Volume 601, May 2017
|Number of page(s)||22|
|Section||Stellar structure and evolution|
|Published online||24 April 2017|
Delay-time distribution of core-collapse supernovae with late events resulting from binary interaction
1 Anton Pannekoek Institute for Astronomy, University of Amsterdam, Science Park 904, 1098 XH Amsterdam, The Netherlands
e-mail: E.Zapartas@uva.nl; S.E.deMink@uva.nl
2 Institute of Astronomy, University of Cambridge, Madingley Road, Cambridge CB3 0HA, UK
3 Astronomy Program, Department of Physics and Astronomy, Seoul National University, 151–747 Seoul, Korea
4 Department of Physics and Astronomy & Pittsburgh Particle Physics, Astrophysics, and Cosmology Center (PITT-PACC), University of Pittsburgh, Pittsburgh, PA 15260, USA
5 Institute of Astronomy, KU Leuven, Celestijnenlaan 200 D, 3001 Leuven, Belgium
6 Argelander-Institut für Astronomie, Universität Bonn, Auf dem Hügel 71, 53121 Bonn, Germany
Received: 11 September 2016
Accepted: 1 January 2017
Most massive stars, the progenitors of core-collapse supernovae, are in close binary systems and may interact with their companion through mass transfer or merging. We undertake a population synthesis study to compute the delay-time distribution of core-collapse supernovae, that is, the supernova rate versus time following a starburst, taking into account binary interactions. We test the systematic robustness of our results by running various simulations to account for the uncertainties in our standard assumptions. We find that a significant fraction, 15+9-8%, of core-collapse supernovae are “late”, that is, they occur 50–200 Myr after birth, when all massive single stars have already exploded. These late events originate predominantly from binary systems with at least one, or, in most cases, with both stars initially being of intermediate mass (4–8 M⊙). The main evolutionary channels that contribute often involve either the merging of the initially more massive primary star with its companion or the engulfment of the remaining core of the primary by the expanding secondary that has accreted mass at an earlier evolutionary stage. Also, the total number of core-collapse supernovae increases by 14+15-14% because of binarity for the same initial stellar mass. The high rate implies that we should have already observed such late core-collapse supernovae, but have not recognized them as such. We argue that φ Persei is a likely progenitor and that eccentric neutron star – white dwarf systems are likely descendants. Late events can help explain the discrepancy in the delay-time distributions derived from supernova remnants in the Magellanic Clouds and extragalactic type Ia events, lowering the contribution of prompt Ia events. We discuss ways to test these predictions and speculate on the implications for supernova feedback in simulations of galaxy evolution.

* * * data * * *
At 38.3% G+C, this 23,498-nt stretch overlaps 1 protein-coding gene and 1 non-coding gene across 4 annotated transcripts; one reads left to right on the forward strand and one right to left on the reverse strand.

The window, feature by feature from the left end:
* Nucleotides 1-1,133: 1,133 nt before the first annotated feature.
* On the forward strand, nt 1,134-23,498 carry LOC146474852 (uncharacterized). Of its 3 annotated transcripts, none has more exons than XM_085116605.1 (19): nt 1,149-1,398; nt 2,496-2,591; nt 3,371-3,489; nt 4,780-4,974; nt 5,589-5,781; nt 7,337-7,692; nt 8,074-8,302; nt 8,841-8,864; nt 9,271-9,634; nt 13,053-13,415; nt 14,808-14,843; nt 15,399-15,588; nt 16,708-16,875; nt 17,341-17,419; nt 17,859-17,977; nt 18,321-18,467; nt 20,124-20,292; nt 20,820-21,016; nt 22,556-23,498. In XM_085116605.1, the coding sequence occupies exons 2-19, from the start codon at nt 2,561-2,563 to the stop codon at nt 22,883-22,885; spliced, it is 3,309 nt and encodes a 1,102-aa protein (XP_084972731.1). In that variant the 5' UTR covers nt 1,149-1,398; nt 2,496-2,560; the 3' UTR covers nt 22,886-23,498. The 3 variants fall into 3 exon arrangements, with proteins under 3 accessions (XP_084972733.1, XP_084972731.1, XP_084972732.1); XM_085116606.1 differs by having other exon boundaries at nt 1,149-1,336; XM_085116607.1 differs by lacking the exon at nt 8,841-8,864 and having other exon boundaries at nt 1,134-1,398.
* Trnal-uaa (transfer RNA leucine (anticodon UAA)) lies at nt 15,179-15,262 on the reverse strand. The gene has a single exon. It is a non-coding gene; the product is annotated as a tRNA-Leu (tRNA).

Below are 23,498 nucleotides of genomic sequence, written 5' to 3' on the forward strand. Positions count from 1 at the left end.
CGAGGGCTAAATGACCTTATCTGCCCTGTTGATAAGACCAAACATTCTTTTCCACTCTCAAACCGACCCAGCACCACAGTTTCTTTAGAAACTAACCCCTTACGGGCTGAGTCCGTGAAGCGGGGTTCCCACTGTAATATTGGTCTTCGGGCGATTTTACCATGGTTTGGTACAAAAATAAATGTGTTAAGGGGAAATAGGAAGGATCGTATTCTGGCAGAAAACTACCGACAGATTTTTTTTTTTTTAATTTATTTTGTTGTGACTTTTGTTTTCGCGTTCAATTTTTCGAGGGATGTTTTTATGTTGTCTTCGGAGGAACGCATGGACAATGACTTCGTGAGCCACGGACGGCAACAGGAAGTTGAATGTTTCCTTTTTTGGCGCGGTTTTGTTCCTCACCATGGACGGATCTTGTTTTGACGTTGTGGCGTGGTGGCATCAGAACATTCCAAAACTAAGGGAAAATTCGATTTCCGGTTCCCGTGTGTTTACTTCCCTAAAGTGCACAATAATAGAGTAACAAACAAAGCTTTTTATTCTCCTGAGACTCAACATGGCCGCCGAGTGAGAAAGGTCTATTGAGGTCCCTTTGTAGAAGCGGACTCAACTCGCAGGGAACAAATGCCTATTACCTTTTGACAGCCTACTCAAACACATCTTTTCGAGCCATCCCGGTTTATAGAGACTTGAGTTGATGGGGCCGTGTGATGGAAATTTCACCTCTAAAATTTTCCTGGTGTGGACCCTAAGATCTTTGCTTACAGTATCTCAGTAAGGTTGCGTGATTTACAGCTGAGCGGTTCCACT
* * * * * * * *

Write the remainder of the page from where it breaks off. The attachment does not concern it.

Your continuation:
Key words: supernovae: general / binaries: close / stars: massive / stars: evolution
© ESO, 2017
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